New Yukon fire engine costs nearly $1M

Order finalized but apparatus won’t arrive for 30-36 months

Yukon Fire Chief Shawn Vogt

By Conrad Dudderar
Staff Writer

Yukon’s newest front-line fire apparatus – which won’t arrive for 2-1/2-3 years – will be just shy of $1 million.

Yukon Fire Chief Shawn Vogt has been authorized to finalize an order with Pierce Manufacturing to purchase a fire engine “at a cost not to exceed $998,842.”

The Yukon City Council voted unanimously to approve this action during its July 18th meeting.

“Like with everything else, the price has increased quite a bit,” Chief Vogt told city council members. “The current engine and power plant that we have in these trucks, they’ve been upgraded. That’s a big part of the price increase.”

August 2025 had been the anticipated delivery from the Appleton, Wisc. fire truck manufacturer.

But that recently changed.

“I just learned today that it’s 30 to 36 months out,” Vogt said at Tuesday night’s council meeting. “By ordering it, you at least ‘lock in’ your price because they’ve been having price increases about once a quarter.”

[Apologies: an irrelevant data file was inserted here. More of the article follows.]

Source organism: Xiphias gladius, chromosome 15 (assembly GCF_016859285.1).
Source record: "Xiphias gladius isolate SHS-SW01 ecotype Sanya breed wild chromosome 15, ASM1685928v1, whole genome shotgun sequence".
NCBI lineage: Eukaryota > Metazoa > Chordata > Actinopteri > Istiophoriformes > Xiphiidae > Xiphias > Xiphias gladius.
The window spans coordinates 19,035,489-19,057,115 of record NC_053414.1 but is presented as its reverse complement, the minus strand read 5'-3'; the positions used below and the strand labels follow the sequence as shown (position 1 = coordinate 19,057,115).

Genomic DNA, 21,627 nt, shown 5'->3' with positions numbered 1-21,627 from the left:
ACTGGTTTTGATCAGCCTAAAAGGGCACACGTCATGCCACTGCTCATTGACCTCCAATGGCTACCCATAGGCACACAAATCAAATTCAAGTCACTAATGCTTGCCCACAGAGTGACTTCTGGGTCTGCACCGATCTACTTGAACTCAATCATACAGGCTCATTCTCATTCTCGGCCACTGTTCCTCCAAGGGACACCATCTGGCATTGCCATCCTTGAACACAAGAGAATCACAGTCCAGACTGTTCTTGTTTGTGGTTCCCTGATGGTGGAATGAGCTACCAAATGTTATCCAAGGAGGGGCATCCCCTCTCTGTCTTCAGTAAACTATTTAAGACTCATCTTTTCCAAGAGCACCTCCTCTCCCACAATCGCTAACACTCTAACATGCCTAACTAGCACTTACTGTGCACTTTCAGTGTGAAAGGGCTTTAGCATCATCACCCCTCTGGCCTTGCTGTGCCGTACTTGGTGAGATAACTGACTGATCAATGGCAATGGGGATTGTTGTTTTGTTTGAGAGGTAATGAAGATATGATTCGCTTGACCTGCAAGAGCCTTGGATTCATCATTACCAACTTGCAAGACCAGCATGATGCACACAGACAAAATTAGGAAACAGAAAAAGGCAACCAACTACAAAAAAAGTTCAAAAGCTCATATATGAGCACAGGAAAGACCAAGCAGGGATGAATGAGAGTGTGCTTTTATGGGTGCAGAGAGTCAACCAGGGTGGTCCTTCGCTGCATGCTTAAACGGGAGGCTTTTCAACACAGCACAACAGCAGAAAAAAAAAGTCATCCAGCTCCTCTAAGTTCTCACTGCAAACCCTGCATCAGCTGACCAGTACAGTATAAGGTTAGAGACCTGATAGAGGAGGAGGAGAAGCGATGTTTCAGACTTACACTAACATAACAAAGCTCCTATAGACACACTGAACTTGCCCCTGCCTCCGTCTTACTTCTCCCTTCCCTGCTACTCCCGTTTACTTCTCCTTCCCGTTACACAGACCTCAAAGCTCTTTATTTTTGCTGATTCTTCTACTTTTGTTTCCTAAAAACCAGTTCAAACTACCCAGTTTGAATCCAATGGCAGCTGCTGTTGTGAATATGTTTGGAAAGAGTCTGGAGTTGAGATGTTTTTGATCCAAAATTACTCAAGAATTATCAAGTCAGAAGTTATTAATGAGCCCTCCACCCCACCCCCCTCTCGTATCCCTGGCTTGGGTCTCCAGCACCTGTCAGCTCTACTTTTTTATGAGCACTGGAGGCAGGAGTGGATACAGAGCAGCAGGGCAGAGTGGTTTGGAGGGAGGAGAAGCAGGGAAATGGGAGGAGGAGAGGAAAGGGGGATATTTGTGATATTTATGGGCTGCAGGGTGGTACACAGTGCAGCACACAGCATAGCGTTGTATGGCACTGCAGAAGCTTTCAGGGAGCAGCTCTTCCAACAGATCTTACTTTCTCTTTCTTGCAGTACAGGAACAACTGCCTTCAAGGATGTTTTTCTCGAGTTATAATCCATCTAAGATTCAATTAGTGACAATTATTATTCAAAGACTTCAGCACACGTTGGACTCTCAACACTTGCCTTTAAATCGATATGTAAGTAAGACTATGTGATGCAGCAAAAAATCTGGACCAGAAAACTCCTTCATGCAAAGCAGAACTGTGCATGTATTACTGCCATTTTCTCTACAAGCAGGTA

This order is being finalized now because the fire apparatus will soon cost even more.

“By ordering the new engine before the end of July, we will be able to avoid the 1.75% price increase which takes effect on August 1,” Vogt wrote in a July 13th memo to Yukon City Manager Tammy Kretchmar.

No payments will be due until the truck has been delivered, subject to financing approval.

This new fire engine will be built just like the one it will eventually succeed in the Yukon Fire Department’s fleet.

“It will replace our current engine two, which is a 2019 that has about 38,000 miles on it,” Chief Vogt said. “That truck runs a lot, because it’s the only truck that runs out of station #2.”

Engine two will then be transferred to fire station #1, where it will replace engine one – a 2013 model with 44,000 miles.

YFD’s current engine one will “make a great reserve engine and last us for years,” Vogt noted.

The National Fire Protection Association recommends that fire departments move their front-line fire apparatus to “reserve” status after 15 years.

Once Yukon’s new fire engine arrives in 30-36 months, Chief Vogt said “we should be in good shape for a while.”



Meanwhile, another City of Yukon department will receive a new, large vehicle.

The Yukon City Council on July 18 approved spending $226,057.22 for a 2024 sanitation transfer semi-truck.

Yukon Public Works Director Arnold Adams recommended the purchase, which is being made off state contract.

“I will need to place the order as soon as possible due to availability and the economy’s volatility,” Adams wrote in a July 10th memo to council members.

The price tag includes $216,142 for the Peterbilt 389 (chassis) from Rush Truck Center and $9,915.22 for a hydraulic pump (wet line) kit from J&R Equipment.

Capital budget funds will be used to pay for Yukon’s new transfer truck.